Appeal, No. 387, Jan. T., 1958, from order of Superior Court, Oct. T., 1958, No. 59, affirming order of Court of Quarter Sessions of the Peace of Cumberland County, May T., 1946, No. 7, in re Barbara Ellen Neff. Order reversed.
Hermas L. Weary, with him Hyman Goldstein, for appellant.
Charles H. Stone, Special Assistant District Attorney, with him Clinton R. Weidner, District Attorney, for appellee.
Before Jones, C.j., Bell, Musmanno, Jones, Cohen and Bok, JJ.
OPINION BY MR. JUSTICE BELL.
Kenneth Neff and his wife Barbara had four children: Barbara born in 1938, Augusta born in 1939, Beatrice in 1941, and Kenneth, Jr., in 1942. In 1946 these four children were adjudged "neglected" by the Juvenile Court of Cumberland County, and the Court, sitting as a quarter sessions court, placed them in a foster home. In 1948 the same Court committed the four children to the Methodist Home for Children,*fn1 where they have received excellent care.
This is an appeal from a closely divided Superior Court (4-3), which denied the petition of the mother, Barbara Cochran, to revoke or modify the above mentioned order and to award to her the custody of her three children.
The facts may be thus summarized.
Kenneth and Barbara Neff were divorced in 1946 and both have since remarried. Barbara is now the wife of William McCarty Cochran of Fair Lawn, New Jersey.
On February 11, 1957, Barbara Cochran filed the above mentioned petition seeking custody of her four children.*fn2 At the hearing on the custody petition the following facts were established: Mr. and Mrs. Cochran reside in a six room, two bathroom house in a residential section of Fair Lawn, New Jersey, convenient to church and schools. Their house is valued at between $20,000 and $21,000, with a mortgage encumbrance of $12,500. Mr. Cochran has an annual salary of approximately $5,000 and an Army retirement pension of $3,200. Mrs. Cochran earns $4,500 a year. They have $2,800 worth of Government savings bonds.*fn3 Mr. Cochran is ready and willing to assume responsibility for the children. The Cochrans were found to be regular church members and of temperate habits. The children, who range in age from 15 to 18 (now 16 to 19) are very anxious to live with their mother and stepfather. The father, who lives near the Methodist Home, opposes the mother's petition. However, he is in arrears in payment of the support order, and has visited his children much less frequently than their mother, who lives in New Jersey, approximately 200 miles away.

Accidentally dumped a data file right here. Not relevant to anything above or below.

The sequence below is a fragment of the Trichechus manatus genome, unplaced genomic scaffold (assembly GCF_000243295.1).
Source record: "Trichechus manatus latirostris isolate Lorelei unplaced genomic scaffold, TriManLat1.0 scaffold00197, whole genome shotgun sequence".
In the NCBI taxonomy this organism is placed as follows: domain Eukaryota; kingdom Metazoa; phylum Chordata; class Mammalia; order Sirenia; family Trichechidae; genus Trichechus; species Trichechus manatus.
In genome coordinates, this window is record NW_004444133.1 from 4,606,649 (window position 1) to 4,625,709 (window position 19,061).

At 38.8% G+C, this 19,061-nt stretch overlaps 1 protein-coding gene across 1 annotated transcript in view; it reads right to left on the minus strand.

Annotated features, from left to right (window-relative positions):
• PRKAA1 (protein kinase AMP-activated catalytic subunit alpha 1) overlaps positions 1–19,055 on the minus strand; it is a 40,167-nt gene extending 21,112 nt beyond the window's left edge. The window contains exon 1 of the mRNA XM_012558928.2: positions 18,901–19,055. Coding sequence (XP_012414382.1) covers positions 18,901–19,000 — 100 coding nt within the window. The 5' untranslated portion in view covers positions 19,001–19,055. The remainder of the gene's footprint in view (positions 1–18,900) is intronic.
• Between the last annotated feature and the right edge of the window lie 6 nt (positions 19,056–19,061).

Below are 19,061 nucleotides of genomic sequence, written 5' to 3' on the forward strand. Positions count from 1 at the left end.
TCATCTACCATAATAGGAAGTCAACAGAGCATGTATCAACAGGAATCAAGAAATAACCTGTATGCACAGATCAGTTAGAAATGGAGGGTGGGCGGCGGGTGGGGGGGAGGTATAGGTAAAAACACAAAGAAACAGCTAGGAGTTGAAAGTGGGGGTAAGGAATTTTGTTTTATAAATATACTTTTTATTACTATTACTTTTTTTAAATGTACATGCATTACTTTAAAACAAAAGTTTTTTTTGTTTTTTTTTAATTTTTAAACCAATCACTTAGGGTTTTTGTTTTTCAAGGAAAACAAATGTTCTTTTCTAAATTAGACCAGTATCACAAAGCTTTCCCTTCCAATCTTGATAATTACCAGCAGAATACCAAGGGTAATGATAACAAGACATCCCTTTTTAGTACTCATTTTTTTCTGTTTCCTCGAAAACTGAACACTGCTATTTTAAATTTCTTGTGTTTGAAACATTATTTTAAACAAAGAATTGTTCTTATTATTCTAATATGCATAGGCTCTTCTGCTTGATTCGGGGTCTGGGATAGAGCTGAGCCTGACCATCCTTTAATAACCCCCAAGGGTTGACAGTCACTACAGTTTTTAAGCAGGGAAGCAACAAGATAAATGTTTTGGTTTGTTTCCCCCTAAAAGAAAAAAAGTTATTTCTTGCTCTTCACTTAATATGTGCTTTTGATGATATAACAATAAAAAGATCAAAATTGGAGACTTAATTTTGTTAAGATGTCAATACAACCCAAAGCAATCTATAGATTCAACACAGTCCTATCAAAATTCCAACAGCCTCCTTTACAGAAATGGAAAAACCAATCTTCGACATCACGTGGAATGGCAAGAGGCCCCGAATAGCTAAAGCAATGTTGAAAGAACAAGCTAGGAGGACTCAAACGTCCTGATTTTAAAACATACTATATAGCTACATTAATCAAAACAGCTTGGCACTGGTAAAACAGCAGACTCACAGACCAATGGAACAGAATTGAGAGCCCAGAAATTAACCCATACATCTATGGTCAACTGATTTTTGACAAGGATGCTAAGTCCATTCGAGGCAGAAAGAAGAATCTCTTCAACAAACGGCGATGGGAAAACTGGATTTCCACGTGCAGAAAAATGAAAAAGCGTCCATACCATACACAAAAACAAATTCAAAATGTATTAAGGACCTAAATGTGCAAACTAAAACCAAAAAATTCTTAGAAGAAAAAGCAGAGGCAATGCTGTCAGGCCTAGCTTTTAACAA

The law is well settled that "The controlling consideration is the welfare of the child: Commonwealth ex rel. Graham v. Graham, 367 Pa. 553, 560, 80 A.2d 829; Commonwealth ex rel. ...